As Our Lord Jesus Christ, who remains Immutable on High, proclaims:

Your fathers did eat manna in the wilderness, and are dead. 
This is the bread which cometh down from heaven, that a man may eat thereof, and not die.
I am the living bread which came down from heaven: if any man eat of this bread, he shall live for ever: and the bread that I will give is my flesh, which I will give for the life of the world. 
The Jews therefore strove among themselves, saying, How can this man give us his flesh to eat?
Jesus said unto them, Verily, verily, I say unto you, Except ye eat the flesh of the Son of man, and drink his blood, ye have no life in you.
Whoso eateth my flesh, and drinketh my blood, hath eternal life; and I will raise him up at the last day. For my flesh is meat indeed, and my blood is drink indeed.
He that eateth my flesh, and drinketh my blood, dwelleth in me, and I in him.
As the living Father hath sent me, and I live by the Father: so he that eateth me, even he shall live by me.
This is that bread which came down from heaven: not as your fathers did eat manna, and are dead: he that eateth of this bread shall live for ever
(John 6:49-58 KJV).

Protestant readers will likely profess this to be non-literal, as though they be equipped to deny such a Scriptural text on the grounds of metaphor and consequently be like the Judaizer himself (note the question above that is asked by the Judaizers); a shame for those that do such a hermeneutic, as I believe that it’s disingenuous; and a shame for those that arouse such disingenuous suspicion in the concupiscence of their minds.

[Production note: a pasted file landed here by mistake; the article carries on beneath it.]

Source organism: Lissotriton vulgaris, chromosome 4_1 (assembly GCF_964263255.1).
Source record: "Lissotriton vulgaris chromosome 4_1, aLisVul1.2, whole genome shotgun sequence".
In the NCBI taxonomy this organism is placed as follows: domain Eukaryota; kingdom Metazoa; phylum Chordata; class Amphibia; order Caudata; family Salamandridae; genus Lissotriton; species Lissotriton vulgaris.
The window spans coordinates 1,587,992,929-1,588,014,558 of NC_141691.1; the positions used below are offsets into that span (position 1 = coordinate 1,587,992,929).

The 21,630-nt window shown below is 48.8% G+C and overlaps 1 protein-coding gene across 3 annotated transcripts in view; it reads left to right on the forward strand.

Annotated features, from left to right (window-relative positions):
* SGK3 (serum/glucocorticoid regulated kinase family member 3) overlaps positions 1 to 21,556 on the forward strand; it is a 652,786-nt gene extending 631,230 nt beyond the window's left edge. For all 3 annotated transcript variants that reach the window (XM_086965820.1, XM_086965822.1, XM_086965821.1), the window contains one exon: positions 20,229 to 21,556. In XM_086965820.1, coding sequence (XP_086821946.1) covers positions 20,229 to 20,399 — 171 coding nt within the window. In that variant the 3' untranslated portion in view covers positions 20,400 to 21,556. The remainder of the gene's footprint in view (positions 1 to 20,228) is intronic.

V. A Solemn Exhortation to Perceive Wrongdoing

An exhortation upon holy affections:
Understand you have not acquiesced the truth in its entirety. As James notes, “You believe that there is one God, good! Even the demons believe that–and shudder”(James 2:19); therefore, humble yourself underneath the humility of the Word, and return to The Bride. For even as much, “It is of the LORD’S mercies that we are not consumed, because his compassions fail not” (Lam. 3:22), will He tolerate more? Will He tolerate the profuse accusations heightened towards His Church as you remain insistent upon forming your own traditions based through the unnecessary formulations of Jewish belief? I pray for your sake that He will be. But I also pray that you return, in haste, to the wisdom of folly–the wisdom of knowing others exist that are much wiser than you.